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Winter storm to spread icy weather from Midwest to Northeast

By Alex Sosnowski, AccuWeather, Accuweather.com
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Pedestrians walk through Times Square during a snow storm in New York City on Friday. A winter weather advisory is in effect for parts of the Tri-State area including NYC. Photo by John Angelillo/UPI | <a href="/News_Photos/lp/0bd56c8a4e3a84b259be6349b95d322f/" target="_blank">License Photo</a>
Pedestrians walk through Times Square during a snow storm in New York City on Friday. A winter weather advisory is in effect for parts of the Tri-State area including NYC. Photo by John Angelillo/UPI | License Photo

A winter storm will impact parts of the Great Lakes and interior parts of the Northeast this weekend, but this time precipitation is likely to come in the form of dangerous freezing rain and sleet that could lead to icy travel conditions, AccuWeather meteorologists caution.

Ahead of the new storm expected to sweep across the region, cold air will be entrenched at the surface as warm air will stream in several thousand feet above the ground, according to AccuWeather Meteorologist Matt Benz. Roads and sidewalks may remain below freezing as rain falls for a time before temperatures at the ground level climb a bit.

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The icy conditions will spread over the Great Lakes on Saturday and the interior Northeast from Saturday night to Sunday.

Across areas farther north, the air will be cold enough for a period of snow or snow showers to occur in cities such as Minneapolis; Sault Ste. Marie, Mich.; Burlington, Vt.; and Caribou, Maine as the system moves along.

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"There will likely be a mixed bag of precipitation farther south. Sleet and freezing rain will change to rain for cities such as Chicago on Saturday and the suburbs around Detroit Saturday night," Benz said.

As the storm shifts eastward, a period of ice will precede rain across interior parts of the Northeast later this weekend, threatening to cause dicey travel in places such as State College, Harrisburg and Scranton, Penn.; Syracuse and Albany, N.Y.; Worcester, Mass.; and Manchester, N.H.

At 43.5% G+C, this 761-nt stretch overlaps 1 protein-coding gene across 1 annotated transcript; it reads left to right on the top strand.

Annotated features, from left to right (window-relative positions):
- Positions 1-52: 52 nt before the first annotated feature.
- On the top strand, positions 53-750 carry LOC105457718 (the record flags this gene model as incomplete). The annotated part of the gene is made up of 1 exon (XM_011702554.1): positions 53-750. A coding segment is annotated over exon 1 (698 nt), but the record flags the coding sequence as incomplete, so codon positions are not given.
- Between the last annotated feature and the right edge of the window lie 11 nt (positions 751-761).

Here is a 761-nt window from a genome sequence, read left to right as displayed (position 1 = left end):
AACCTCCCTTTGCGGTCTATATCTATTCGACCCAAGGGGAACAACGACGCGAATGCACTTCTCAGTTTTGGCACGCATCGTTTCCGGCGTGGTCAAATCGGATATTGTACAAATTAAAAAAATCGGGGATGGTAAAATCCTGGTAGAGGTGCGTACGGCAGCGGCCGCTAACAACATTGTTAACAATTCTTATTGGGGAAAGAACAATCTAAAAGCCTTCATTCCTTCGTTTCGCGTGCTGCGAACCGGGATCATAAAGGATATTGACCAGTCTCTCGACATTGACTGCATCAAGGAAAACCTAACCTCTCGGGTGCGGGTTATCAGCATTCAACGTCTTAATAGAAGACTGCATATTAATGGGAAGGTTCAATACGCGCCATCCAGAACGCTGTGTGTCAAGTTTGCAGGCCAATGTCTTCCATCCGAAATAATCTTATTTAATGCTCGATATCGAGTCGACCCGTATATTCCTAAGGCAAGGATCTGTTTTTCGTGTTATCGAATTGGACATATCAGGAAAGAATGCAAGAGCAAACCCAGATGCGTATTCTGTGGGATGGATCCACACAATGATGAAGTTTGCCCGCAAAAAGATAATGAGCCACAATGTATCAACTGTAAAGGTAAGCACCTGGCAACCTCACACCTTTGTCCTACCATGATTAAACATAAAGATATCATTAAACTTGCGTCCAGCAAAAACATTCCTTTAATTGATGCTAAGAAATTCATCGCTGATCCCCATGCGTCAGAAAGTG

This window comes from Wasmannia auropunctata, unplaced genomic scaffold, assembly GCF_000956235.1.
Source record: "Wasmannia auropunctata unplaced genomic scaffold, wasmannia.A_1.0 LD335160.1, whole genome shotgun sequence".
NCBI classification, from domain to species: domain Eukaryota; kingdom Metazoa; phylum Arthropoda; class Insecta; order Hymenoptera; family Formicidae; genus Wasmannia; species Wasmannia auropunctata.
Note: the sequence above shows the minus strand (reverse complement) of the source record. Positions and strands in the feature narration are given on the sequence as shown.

"The greatest risk of several hours of icy travel will be from Saturday night to early Sunday in the central Appalachians and early Sunday over interior New England," AccuWeather senior meteorologist Brett Anderson said.

Some freezing rain may even fall during the first few hours of precipitation in the suburbs located to the north and east of Pittsburgh and north and west of Washington, D.C., Philadelphia, New York City and Boston, leading to icy spots on roads and sidewalks.

Brief and minor icing events can still lead to disaster on the roadways as was witnessed Wednesday morning across parts of southeastern Pennsylvania and New Jersey to southeastern New York state and Connecticut. Icy roads were blamed for hundreds of accidents and scary scenes of vehicles sliding and spinning out of control.

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"Motorists and pedestrians should keep in mind that even if the temperature gets just above freezing, the ground can remain frozen due to a recent stretch of cold weather," Benz said, adding that untreated surfaces remain icy for a time even after rain ends.

Arctic air will sweep southeastward from central Canada later this weekend to early next week from the Midwest to the Northeast. The air is not likely to be any colder than that which has swept across the northern tier of the Midwest thus far this season, but this batch of air will likely be the coldest of the season so far across areas farther to the south and east around the Great Lakes, Ohio Valley, Appalachians and the Northeast.

January to February is typically the coldest time of the year for much of the Midwest and Northeast, and record-challenging warmth from this past December can make seasonable conditions seem especially harsh. Adding to that, temperatures are predicted to plunge 15-25 degrees below average for a couple of days. Highs typically range from the lower 20s in Minneapolis and Caribou to the upper 40s in Nashville and Richmond, Va. The wind and other conditions can result in AccuWeather RealFeel® Temperatures 10-20 degrees lower than actual temperatures at times during the Arctic outbreak.

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Detroit has not yet experienced a day with a high temperature as low as the teens this season, but that could happen on Monday and Tuesday. The high is forecast to reach within a few degrees of 20 both days.

Temperatures are forecast to plunge into the teens during Sunday afternoon around Chicago, dip well down into the single digits Sunday night and struggle to reach the mid-teens on Monday. The readings Sunday night and Monday would represent season-low benchmarks so far.

As the cold air charges into the Northeast, temperatures may only reach the lower 20s -- or perhaps a few degrees lower -- for a high in New York City on Tuesday. That same day, a high in the lower teens is projected 140 miles farther to the north along the Hudson River in Albany.

Nighttime temperatures could dip into the teens for the first time this season in Washington, D.C., early next week.

The new blast of Arctic air will bring a renewed episode of lake-effect snow from late this weekend to early next week. This time it appears that the lakes Erie and Ontario snow belts south of Buffalo and Watertown, N.Y., will be the main focus.

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